Germany’s residential construction sector is currently grappling with a myriad of challenges that are seemingly pushing it to its limits. The industry is experiencing a significant slowdown in new orders, an increase in cancellations, and a surge in construction costs. This situation has been exacerbated by a lack of skilled labour, rising material and energy prices, and the impact of geopolitical tensions on the supply chain.

According to the IFO Institute, approximately 22% of German companies reported cancelled orders in October, a slight increase from 21.4% in September. Furthermore, 48.7% of firms stated that they were facing a shortage of new orders in October, up from 46.6% in September. This trend has resulted in a decline in new orders for the twentieth consecutive month as of October 2023.

The HCOB Germany construction PMI fell to a three-year low in October, reaching 38.3 from 39.3 in September. This decline was primarily driven by the most rapid decrease in German residential projects since 1999. These figures cast doubt on German Chancellor Olaf Scholz’s ambitious goal of constructing 400,000 new homes annually.

Dr. Klaus Wohlrabe, head of surveys at the IFO Center, stated, “The situation is deteriorating progressively, with an increasing number of projects failing due to rising interest rates and escalating construction costs.”

The European Construction Industry Federation has reported that 81% of companies are also being threatened by escalating material and energy prices in 2023, specifically within Germany. Additionally, 67% of companies have pointed out a lack of skilled workers, while 58% have expressed concerns about low overall demand.

The German construction sector witnessed an upward trend in 2020 and 2021, but this came to an abrupt halt in 2022. Major central banks such as the US Federal Reserve, the European Central Bank and the Bank of England have consistently raised interest rates to combat high inflation. This has particularly affected the German housebuilding industry, leading to a rapid rise in construction mortgage interest rates in 2022, from 1.4% to 3.5%, especially for contracts exceeding ten years.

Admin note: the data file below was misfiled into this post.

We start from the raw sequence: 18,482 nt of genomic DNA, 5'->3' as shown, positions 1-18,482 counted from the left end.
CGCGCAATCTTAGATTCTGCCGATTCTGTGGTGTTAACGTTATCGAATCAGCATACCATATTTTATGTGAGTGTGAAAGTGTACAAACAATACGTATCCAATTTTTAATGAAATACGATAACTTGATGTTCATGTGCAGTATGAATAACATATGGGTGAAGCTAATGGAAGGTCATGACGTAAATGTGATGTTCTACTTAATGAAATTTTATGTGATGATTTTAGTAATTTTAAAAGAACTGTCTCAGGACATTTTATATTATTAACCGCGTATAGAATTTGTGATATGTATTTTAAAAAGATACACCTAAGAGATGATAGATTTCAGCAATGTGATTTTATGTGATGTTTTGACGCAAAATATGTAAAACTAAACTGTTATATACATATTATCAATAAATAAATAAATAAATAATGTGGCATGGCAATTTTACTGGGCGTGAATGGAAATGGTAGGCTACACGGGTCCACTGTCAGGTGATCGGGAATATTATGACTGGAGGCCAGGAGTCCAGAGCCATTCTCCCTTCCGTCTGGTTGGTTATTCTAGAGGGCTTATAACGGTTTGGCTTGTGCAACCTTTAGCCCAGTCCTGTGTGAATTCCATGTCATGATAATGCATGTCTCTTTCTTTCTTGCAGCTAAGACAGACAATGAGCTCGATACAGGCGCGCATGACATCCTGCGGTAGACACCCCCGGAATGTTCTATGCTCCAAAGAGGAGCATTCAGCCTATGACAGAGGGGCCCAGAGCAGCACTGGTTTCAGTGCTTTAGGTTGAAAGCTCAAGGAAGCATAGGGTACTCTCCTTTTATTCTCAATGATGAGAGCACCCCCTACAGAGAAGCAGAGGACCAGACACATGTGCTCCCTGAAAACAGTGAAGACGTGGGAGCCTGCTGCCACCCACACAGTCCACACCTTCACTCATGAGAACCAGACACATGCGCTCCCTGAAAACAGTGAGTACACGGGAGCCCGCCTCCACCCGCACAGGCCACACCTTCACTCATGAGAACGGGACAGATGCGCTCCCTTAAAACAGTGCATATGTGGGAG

Construction costs have also been increasing, with raw material prices soaring in the aftermath of the Russia-Ukraine conflict. This has been due to a significant shortage of key materials as a result of international sanctions imposed on Russia, including Australia’s bauxite export ban, which severely impacted Russia’s aluminium sector.

These circumstances have primarily affected industrial metal prices such as aluminium, copper, nickel and steel, with other materials like wood, concrete, insulating materials and screws following suit. Other factors such as rising oil prices and rebounding industrial demand due to the easing of Covid-19 restrictions have also contributed to the ongoing increase in raw material costs.

The German construction sector has also seen a slower increase in employment compared to the overall economy, with an increase of only 0.5% in 2022, while broader employment growth was 1.3%. This lack of activity has compelled companies to lay off more workers or hire temporary, seasonal workers.

Germany had initially introduced tighter regulations concerning energy-efficient housing with the new EH 40 standard. This included stimulus measures for the construction of better energy-efficient new housing worth about €1.1 billion. However, these measures were quickly withdrawn following backlash from builders who suspended or postponed new constructions in several locations.

Germany is currently facing a challenging outlook for the coming months as companies expect weak demand to persist. Another risk is that once the backlog of orders is cleared, companies may be left with fewer, high-cost projects, further eroding profits. This will also make it harder to invest in more growth and expansion opportunities, with very little disposable capital available.

Despite these challenges, Germany is trying to implement new measures to simplify the permit and planning processes, reduce paperwork and bureaucracy, and extend more financial support to construction companies affected by higher energy costs. However, the effectiveness of these stimulus and support measures in propping up the economy remains to be seen.

In conclusion, the German residential construction sector is currently facing significant struggles amid rising costs. However, with strategic planning and the implementation of supportive measures, there is hope that the industry can navigate these challenges and continue to contribute significantly to Germany’s economy.